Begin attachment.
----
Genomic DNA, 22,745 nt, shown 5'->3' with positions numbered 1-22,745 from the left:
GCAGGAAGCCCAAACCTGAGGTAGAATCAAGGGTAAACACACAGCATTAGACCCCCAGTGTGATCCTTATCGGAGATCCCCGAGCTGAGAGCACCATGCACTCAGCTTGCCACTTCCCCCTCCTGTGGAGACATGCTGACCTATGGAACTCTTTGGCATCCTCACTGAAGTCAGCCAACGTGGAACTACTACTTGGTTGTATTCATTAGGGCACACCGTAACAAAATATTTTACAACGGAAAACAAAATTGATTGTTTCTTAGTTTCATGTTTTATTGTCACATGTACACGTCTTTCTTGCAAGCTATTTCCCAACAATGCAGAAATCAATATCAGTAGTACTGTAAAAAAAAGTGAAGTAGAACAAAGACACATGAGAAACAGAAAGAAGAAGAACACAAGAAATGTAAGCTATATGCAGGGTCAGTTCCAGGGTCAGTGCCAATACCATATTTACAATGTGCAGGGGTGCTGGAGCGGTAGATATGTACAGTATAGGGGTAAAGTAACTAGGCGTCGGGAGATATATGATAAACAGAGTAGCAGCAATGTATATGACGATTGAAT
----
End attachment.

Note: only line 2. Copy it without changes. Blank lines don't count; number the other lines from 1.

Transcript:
GCAGGAAGCCCAAACCTGAGGTAGAATCAAGGGTAAACACACAGCATTAGACCCCCAGTGTGATCCTTATCGGAGATCCCCGAGCTGAGAGCACCATGCACTCAGCTTGCCACTTCCCCCTCCTGTGGAGACATGCTGACCTATGGAACTCTTTGGCATCCTCACTGAAGTCAGCCAACGTGGAACTACTACTTGGTTGTATTCATTAGGGCACACCGTAACAAAATATTTTACAACGGAAAACAAAATTGATTGTTTCTTAGTTTCATGTTTTATTGTCACATGTACACGTCTTTCTTGCAAGCTATTTCCCAACAATGCAGAAATCAATATCAGTAGTACTGTAAAAAAAAGTGAAGTAGAACAAAGACACATGAGAAACAGAAAGAAGAAGAACACAAGAAATGTAAGCTATATGCAGGGTCAGTTCCAGGGTCAGTGCCAATACCATATTTACAATGTGCAGGGGTGCTGGAGCGGTAGATATGTACAGTATAGGGGTAAAGTAACTAGGCGTCGGGAGATATATGATAAACAGAGTAGCAGCAATGTATATGACGATTGAAT